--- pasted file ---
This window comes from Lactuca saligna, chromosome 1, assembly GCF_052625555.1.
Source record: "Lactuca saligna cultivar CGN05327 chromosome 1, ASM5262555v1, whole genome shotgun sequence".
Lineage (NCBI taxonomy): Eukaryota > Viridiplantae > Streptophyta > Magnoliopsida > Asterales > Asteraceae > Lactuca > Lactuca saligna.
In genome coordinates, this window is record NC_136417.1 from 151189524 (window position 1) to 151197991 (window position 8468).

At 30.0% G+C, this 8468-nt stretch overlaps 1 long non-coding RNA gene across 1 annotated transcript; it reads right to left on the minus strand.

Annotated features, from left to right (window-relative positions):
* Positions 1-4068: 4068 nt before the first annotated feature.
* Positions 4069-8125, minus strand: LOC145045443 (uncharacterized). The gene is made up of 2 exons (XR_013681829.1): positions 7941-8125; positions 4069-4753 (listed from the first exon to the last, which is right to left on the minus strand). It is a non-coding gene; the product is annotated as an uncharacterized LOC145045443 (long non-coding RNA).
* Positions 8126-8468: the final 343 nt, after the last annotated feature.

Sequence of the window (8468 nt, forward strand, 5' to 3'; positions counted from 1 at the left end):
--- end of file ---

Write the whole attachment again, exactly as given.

This window comes from Lactuca saligna, chromosome 1, assembly GCF_052625555.1.
Source record: "Lactuca saligna cultivar CGN05327 chromosome 1, ASM5262555v1, whole genome shotgun sequence".
Lineage (NCBI taxonomy): Eukaryota > Viridiplantae > Streptophyta > Magnoliopsida > Asterales > Asteraceae > Lactuca > Lactuca saligna.
In genome coordinates, this window is record NC_136417.1 from 151189524 (window position 1) to 151197991 (window position 8468).

At 30.0% G+C, this 8468-nt stretch overlaps 1 long non-coding RNA gene across 1 annotated transcript; it reads right to left on the minus strand.

Annotated features, from left to right (window-relative positions):
* Positions 1-4068: 4068 nt before the first annotated feature.
* Positions 4069-8125, minus strand: LOC145045443 (uncharacterized). The gene is made up of 2 exons (XR_013681829.1): positions 7941-8125; positions 4069-4753 (listed from the first exon to the last, which is right to left on the minus strand). It is a non-coding gene; the product is annotated as an uncharacterized LOC145045443 (long non-coding RNA).
* Positions 8126-8468: the final 343 nt, after the last annotated feature.

Sequence of the window (8468 nt, forward strand, 5' to 3'; positions counted from 1 at the left end):